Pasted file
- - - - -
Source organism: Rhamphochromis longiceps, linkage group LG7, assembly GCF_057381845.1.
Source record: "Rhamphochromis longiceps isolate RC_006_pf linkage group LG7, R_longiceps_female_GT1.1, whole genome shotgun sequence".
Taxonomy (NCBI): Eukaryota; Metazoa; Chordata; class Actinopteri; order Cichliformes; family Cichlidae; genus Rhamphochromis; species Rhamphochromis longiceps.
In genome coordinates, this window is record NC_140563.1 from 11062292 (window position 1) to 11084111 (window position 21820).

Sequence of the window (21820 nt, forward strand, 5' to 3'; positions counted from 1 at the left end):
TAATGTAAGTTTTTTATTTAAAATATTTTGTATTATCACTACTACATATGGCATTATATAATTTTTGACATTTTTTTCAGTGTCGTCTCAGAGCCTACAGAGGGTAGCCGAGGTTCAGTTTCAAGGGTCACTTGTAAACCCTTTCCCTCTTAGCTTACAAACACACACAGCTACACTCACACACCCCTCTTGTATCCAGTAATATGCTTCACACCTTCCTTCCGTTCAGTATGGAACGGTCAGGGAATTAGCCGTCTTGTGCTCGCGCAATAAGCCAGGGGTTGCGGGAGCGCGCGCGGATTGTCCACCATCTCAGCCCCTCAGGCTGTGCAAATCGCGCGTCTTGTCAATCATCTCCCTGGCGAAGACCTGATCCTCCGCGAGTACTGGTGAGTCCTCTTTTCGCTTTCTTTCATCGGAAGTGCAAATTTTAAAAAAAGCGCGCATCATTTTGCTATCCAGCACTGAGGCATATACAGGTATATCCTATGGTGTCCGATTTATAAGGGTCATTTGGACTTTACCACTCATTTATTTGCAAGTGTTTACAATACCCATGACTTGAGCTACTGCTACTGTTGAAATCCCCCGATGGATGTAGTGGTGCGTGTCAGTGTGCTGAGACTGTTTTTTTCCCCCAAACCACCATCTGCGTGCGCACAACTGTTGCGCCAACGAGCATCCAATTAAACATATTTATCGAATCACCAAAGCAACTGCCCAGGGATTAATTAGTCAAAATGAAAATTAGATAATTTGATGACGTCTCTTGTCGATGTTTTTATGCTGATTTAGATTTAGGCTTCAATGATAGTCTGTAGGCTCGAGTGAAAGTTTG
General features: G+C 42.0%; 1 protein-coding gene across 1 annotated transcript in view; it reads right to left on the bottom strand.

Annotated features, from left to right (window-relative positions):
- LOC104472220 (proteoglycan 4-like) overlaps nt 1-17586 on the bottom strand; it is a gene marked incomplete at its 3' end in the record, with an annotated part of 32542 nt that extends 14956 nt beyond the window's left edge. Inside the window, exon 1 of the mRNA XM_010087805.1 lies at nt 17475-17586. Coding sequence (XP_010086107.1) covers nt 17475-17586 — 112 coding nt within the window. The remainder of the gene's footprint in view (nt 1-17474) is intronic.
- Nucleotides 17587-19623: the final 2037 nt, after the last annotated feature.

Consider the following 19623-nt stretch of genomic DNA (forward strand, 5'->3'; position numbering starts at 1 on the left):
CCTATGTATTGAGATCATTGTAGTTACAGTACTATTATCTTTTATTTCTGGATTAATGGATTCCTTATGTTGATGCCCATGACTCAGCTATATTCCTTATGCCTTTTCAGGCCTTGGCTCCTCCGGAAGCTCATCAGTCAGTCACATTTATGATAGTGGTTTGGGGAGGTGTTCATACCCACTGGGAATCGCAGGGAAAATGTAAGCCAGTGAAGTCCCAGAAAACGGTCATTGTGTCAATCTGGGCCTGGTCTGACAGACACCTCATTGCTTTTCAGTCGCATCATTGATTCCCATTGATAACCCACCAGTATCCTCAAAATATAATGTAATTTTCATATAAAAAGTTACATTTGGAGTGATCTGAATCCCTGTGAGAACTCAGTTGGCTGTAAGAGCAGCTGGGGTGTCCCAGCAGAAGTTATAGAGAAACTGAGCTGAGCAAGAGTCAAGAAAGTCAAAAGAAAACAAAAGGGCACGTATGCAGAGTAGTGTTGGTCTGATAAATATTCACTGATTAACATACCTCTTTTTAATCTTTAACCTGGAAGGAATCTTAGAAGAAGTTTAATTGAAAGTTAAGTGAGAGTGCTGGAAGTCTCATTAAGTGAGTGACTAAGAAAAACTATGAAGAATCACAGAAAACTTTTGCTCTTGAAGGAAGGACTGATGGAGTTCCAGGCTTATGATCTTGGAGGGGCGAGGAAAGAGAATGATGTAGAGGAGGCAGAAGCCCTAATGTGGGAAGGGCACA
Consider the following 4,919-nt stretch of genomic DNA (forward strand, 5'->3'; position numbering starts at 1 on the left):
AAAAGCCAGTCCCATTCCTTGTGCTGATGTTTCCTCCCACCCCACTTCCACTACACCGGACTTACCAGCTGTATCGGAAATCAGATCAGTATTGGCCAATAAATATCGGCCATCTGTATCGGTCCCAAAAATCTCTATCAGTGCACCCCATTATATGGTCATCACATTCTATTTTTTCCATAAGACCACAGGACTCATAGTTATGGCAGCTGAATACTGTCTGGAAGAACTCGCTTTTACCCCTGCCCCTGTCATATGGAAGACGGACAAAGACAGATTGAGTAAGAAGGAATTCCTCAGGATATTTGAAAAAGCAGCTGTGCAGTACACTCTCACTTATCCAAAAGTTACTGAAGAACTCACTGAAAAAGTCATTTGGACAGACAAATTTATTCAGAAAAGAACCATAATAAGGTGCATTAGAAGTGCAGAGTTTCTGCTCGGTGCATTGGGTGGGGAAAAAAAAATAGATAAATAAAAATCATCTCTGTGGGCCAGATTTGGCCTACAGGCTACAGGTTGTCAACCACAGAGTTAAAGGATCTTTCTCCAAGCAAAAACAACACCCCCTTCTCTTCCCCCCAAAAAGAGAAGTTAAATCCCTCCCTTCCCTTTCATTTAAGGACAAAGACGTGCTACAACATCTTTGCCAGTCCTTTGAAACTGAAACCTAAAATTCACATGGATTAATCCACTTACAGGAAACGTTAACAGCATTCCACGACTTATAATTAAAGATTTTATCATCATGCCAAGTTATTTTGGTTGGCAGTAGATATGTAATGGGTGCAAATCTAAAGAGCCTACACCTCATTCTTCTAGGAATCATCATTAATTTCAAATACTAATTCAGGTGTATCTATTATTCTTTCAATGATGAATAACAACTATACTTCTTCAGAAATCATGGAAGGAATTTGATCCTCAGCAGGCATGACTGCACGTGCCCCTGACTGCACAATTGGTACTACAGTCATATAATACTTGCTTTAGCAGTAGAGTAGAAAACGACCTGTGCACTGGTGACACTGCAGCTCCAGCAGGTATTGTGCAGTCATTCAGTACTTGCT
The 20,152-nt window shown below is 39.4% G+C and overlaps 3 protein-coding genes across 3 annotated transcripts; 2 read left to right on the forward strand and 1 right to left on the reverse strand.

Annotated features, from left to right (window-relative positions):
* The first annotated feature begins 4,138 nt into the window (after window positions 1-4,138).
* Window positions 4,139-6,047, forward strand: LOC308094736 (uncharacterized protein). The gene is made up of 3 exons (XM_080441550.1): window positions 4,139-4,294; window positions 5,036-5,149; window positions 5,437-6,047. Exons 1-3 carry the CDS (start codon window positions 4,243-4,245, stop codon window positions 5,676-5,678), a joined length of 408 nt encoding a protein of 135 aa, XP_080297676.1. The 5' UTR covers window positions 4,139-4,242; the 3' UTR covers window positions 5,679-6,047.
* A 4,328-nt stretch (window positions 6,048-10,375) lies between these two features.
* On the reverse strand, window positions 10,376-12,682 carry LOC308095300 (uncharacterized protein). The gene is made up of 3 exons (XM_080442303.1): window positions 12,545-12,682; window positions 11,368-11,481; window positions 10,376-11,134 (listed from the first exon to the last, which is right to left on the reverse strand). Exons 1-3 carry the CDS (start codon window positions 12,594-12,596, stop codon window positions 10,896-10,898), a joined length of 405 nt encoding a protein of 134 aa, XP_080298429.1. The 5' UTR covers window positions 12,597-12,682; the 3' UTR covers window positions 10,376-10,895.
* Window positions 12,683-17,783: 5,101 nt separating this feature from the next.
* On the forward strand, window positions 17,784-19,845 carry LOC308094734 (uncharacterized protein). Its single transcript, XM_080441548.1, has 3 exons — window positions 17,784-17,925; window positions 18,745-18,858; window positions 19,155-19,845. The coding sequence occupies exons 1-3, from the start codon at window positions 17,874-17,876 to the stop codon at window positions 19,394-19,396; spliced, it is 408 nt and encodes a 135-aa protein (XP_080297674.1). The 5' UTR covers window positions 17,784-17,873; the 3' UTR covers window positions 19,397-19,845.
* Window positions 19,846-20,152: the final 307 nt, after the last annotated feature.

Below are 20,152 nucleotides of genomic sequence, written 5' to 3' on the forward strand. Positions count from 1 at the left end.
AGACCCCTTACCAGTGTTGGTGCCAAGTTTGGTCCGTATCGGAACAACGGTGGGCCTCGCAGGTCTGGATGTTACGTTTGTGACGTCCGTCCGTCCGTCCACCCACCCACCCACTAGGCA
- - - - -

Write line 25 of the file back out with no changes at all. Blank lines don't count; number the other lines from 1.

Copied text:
AGACCCCTTACCAGTGTTGGTGCCAAGTTTGGTCCGTATCGGAACAACGGTGGGCCTCGCAGGTCTGGATGTTACGTTTGTGACGTCCGTCCGTCCGTCCACCCACCCACCCACTAGGCA